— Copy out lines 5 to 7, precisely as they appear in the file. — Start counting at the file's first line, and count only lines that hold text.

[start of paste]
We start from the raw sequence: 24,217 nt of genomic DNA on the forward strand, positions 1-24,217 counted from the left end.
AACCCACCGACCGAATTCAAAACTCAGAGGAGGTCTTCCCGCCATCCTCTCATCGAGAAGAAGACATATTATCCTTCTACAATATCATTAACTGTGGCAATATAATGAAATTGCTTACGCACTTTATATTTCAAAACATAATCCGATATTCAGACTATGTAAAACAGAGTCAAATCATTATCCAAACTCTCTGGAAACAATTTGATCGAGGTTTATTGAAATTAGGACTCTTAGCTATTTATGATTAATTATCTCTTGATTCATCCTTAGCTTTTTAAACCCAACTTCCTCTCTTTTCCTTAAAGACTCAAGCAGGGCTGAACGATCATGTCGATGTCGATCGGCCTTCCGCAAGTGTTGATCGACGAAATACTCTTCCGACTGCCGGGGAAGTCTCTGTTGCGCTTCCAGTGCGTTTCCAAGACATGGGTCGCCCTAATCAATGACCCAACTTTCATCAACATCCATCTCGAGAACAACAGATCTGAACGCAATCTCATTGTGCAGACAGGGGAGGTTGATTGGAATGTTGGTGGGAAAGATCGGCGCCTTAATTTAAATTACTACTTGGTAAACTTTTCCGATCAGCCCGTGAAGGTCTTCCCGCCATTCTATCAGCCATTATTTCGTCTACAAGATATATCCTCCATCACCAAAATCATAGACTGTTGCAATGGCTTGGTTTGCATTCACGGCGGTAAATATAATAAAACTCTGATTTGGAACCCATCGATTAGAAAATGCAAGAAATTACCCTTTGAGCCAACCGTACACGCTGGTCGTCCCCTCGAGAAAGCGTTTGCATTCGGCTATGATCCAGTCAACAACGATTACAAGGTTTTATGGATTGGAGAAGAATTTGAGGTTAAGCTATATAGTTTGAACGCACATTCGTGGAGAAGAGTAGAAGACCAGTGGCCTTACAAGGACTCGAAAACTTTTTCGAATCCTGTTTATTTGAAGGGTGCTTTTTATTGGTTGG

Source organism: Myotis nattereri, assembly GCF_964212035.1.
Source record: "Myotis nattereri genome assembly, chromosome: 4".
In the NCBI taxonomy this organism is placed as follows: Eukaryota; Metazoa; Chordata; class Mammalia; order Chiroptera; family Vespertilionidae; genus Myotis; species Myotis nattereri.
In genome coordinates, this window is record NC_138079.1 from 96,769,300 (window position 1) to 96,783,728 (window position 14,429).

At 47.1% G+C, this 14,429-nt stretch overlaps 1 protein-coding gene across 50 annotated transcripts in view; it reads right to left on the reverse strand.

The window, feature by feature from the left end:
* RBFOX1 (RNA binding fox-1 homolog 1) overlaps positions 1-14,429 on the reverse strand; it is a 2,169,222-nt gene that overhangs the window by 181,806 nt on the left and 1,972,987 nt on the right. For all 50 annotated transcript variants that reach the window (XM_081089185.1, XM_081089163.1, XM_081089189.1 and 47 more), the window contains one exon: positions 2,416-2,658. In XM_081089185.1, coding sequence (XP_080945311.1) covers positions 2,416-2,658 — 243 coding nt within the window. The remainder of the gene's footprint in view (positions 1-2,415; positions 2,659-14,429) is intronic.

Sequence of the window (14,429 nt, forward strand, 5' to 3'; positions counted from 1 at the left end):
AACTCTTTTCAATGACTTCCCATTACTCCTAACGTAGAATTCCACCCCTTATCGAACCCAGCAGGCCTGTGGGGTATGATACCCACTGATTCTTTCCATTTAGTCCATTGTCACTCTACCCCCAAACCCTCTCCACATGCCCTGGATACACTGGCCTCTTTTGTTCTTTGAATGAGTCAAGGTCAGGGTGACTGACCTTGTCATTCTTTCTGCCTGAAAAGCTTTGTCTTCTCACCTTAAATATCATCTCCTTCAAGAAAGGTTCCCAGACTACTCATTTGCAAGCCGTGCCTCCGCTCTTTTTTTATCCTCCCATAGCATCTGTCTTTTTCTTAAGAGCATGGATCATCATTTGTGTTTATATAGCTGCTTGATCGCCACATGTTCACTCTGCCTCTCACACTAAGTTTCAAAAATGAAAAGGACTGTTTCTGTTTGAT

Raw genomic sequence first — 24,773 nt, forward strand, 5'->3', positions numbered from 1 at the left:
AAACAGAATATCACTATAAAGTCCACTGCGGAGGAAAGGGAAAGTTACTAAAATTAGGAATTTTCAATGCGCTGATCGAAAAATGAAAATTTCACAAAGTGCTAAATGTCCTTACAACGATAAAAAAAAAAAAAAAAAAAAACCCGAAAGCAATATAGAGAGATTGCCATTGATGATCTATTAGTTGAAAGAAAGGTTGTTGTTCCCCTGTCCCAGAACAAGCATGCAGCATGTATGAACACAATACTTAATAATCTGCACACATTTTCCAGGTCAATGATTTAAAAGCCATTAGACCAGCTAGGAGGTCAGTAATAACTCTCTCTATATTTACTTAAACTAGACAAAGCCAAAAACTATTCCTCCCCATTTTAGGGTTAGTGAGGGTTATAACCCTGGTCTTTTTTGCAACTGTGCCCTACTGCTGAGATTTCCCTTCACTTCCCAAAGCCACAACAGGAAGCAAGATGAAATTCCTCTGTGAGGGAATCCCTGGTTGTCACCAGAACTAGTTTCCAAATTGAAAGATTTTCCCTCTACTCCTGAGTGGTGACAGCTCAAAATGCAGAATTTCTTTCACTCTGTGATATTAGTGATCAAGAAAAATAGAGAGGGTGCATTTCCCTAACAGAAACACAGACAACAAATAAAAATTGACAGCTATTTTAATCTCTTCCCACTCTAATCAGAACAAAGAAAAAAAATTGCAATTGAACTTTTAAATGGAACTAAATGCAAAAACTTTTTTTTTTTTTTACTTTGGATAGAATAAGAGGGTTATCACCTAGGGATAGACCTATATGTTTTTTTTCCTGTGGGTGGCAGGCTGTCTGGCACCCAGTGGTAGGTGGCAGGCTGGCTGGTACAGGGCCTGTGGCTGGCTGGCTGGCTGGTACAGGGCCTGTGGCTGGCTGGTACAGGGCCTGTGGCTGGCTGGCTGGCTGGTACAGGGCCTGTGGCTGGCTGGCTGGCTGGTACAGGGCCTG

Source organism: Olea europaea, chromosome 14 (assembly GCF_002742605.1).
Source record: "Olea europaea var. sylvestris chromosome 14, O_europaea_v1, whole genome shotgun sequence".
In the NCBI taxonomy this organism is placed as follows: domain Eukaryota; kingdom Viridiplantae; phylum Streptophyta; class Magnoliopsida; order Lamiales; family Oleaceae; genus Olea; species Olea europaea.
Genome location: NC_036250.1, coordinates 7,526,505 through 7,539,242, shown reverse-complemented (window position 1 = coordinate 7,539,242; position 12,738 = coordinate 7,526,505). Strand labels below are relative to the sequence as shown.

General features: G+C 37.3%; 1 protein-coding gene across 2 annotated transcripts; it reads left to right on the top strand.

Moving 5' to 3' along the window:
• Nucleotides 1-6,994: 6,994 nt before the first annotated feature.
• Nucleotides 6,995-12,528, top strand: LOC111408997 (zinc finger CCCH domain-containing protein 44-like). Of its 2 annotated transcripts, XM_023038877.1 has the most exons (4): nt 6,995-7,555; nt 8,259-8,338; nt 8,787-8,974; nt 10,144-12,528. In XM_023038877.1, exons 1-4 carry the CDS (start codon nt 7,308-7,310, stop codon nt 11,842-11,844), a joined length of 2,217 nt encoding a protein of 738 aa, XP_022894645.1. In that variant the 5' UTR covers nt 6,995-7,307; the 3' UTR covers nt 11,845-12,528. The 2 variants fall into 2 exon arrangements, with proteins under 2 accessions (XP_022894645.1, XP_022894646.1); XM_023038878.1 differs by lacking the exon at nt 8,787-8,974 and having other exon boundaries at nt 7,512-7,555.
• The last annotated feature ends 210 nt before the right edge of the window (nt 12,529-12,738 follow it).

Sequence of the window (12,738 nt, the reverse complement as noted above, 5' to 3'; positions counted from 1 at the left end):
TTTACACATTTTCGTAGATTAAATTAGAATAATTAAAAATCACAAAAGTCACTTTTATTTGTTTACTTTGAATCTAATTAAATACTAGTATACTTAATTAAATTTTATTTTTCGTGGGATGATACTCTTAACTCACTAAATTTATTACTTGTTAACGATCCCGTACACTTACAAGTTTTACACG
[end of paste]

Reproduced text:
In the NCBI taxonomy this organism is placed as follows: Eukaryota; Metazoa; Chordata; class Mammalia; order Chiroptera; family Vespertilionidae; genus Myotis; species Myotis nattereri.
In genome coordinates, this window is record NC_138079.1 from 96,769,300 (window position 1) to 96,783,728 (window position 14,429).

At 47.1% G+C, this 14,429-nt stretch overlaps 1 protein-coding gene across 50 annotated transcripts in view; it reads right to left on the reverse strand.